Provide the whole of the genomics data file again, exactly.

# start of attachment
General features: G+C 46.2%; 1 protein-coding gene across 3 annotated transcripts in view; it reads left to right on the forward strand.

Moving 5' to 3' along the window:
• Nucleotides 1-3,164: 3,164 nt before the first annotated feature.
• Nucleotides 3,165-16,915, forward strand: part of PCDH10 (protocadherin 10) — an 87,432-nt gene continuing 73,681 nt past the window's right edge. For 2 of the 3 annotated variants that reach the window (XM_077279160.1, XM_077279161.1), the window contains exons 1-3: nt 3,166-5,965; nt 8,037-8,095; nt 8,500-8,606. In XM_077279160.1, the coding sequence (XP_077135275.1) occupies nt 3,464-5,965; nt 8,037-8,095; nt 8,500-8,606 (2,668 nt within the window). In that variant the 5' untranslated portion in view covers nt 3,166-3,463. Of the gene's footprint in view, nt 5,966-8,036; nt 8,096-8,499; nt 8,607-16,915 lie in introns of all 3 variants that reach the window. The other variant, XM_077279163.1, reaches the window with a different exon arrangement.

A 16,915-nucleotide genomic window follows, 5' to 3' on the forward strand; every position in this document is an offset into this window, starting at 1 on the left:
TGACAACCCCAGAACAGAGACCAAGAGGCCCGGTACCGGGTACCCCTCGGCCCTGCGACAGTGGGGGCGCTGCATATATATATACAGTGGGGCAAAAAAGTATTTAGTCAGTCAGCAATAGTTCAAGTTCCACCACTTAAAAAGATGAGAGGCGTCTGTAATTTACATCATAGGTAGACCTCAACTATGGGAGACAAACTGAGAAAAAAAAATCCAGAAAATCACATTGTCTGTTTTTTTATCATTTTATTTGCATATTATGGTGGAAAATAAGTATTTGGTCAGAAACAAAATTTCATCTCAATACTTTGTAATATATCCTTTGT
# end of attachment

General features: G+C 46.2%; 1 protein-coding gene across 3 annotated transcripts in view; it reads left to right on the forward strand.

Moving 5' to 3' along the window:
• Nucleotides 1-3,164: 3,164 nt before the first annotated feature.
• Nucleotides 3,165-16,915, forward strand: part of PCDH10 (protocadherin 10) — an 87,432-nt gene continuing 73,681 nt past the window's right edge. For 2 of the 3 annotated variants that reach the window (XM_077279160.1, XM_077279161.1), the window contains exons 1-3: nt 3,166-5,965; nt 8,037-8,095; nt 8,500-8,606. In XM_077279160.1, the coding sequence (XP_077135275.1) occupies nt 3,464-5,965; nt 8,037-8,095; nt 8,500-8,606 (2,668 nt within the window). In that variant the 5' untranslated portion in view covers nt 3,166-3,463. Of the gene's footprint in view, nt 5,966-8,036; nt 8,096-8,499; nt 8,607-16,915 lie in introns of all 3 variants that reach the window. The other variant, XM_077279163.1, reaches the window with a different exon arrangement.

A 16,915-nucleotide genomic window follows, 5' to 3' on the forward strand; every position in this document is an offset into this window, starting at 1 on the left:
TGACAACCCCAGAACAGAGACCAAGAGGCCCGGTACCGGGTACCCCTCGGCCCTGCGACAGTGGGGGCGCTGCATATATATATACAGTGGGGCAAAAAAGTATTTAGTCAGTCAGCAATAGTTCAAGTTCCACCACTTAAAAAGATGAGAGGCGTCTGTAATTTACATCATAGGTAGACCTCAACTATGGGAGACAAACTGAGAAAAAAAAATCCAGAAAATCACATTGTCTGTTTTTTTATCATTTTATTTGCATATTATGGTGGAAAATAAGTATTTGGTCAGAAACAAAATTTCATCTCAATACTTTGTAATATATCCTTTGT